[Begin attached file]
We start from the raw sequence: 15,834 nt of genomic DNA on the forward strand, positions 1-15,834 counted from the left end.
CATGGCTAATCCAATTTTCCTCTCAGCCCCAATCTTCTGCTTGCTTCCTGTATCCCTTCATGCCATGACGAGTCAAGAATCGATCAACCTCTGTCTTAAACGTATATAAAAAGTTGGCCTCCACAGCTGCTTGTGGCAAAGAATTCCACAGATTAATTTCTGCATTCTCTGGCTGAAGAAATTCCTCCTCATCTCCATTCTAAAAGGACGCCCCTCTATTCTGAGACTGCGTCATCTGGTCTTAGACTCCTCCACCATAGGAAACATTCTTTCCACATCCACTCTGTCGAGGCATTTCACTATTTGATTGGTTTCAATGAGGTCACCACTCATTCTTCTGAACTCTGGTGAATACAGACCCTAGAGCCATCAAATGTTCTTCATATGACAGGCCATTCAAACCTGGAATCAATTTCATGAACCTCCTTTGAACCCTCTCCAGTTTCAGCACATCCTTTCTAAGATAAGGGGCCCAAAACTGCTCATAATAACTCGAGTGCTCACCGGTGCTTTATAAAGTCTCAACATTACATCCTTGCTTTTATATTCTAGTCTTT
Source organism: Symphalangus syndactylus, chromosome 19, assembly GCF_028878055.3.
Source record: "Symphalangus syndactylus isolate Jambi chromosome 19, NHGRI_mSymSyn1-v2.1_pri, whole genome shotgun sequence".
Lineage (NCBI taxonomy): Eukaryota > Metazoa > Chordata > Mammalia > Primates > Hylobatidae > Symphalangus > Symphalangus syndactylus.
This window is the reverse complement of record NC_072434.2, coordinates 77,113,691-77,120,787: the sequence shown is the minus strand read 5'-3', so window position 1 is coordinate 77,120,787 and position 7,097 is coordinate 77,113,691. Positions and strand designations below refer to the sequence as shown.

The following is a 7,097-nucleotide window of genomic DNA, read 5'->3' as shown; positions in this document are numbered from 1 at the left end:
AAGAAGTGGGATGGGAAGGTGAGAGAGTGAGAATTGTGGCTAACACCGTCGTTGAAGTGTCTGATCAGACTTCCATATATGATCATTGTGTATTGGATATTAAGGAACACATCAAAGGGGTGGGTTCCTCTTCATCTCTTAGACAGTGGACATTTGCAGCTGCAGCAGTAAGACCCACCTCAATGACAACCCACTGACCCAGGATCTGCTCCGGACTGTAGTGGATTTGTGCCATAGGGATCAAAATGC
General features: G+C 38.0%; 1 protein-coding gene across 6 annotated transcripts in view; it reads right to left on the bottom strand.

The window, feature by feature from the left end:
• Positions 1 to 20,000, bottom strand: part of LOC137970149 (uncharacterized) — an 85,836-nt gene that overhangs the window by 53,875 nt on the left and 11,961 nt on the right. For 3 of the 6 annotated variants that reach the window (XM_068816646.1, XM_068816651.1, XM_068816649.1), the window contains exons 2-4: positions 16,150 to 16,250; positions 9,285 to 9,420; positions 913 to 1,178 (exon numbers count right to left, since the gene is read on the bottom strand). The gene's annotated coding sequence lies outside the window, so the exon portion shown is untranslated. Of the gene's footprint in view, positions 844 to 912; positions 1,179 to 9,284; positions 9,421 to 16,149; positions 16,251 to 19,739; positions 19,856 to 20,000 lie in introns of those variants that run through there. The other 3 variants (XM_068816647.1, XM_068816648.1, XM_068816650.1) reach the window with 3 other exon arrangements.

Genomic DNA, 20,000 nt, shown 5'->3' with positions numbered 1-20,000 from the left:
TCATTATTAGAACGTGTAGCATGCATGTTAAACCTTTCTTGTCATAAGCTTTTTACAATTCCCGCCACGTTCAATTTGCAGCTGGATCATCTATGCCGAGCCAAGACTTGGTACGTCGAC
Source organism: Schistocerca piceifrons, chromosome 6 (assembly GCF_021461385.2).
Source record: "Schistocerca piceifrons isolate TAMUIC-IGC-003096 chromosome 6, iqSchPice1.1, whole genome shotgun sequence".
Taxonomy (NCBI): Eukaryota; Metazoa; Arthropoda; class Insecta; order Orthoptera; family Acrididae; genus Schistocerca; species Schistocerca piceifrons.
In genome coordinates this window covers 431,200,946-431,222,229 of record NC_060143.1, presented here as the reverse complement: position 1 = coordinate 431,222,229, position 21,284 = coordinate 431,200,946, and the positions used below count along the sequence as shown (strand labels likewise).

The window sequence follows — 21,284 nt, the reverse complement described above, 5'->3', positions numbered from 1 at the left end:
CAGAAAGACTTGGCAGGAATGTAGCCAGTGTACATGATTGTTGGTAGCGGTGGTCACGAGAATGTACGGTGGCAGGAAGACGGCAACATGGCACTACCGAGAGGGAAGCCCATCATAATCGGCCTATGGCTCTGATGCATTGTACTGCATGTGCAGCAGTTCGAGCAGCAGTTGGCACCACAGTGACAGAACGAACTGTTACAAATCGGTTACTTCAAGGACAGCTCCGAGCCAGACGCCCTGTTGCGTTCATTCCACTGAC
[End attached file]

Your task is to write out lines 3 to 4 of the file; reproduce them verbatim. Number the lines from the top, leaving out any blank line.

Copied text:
Source organism: Symphalangus syndactylus, chromosome 19, assembly GCF_028878055.3.
Source record: "Symphalangus syndactylus isolate Jambi chromosome 19, NHGRI_mSymSyn1-v2.1_pri, whole genome shotgun sequence".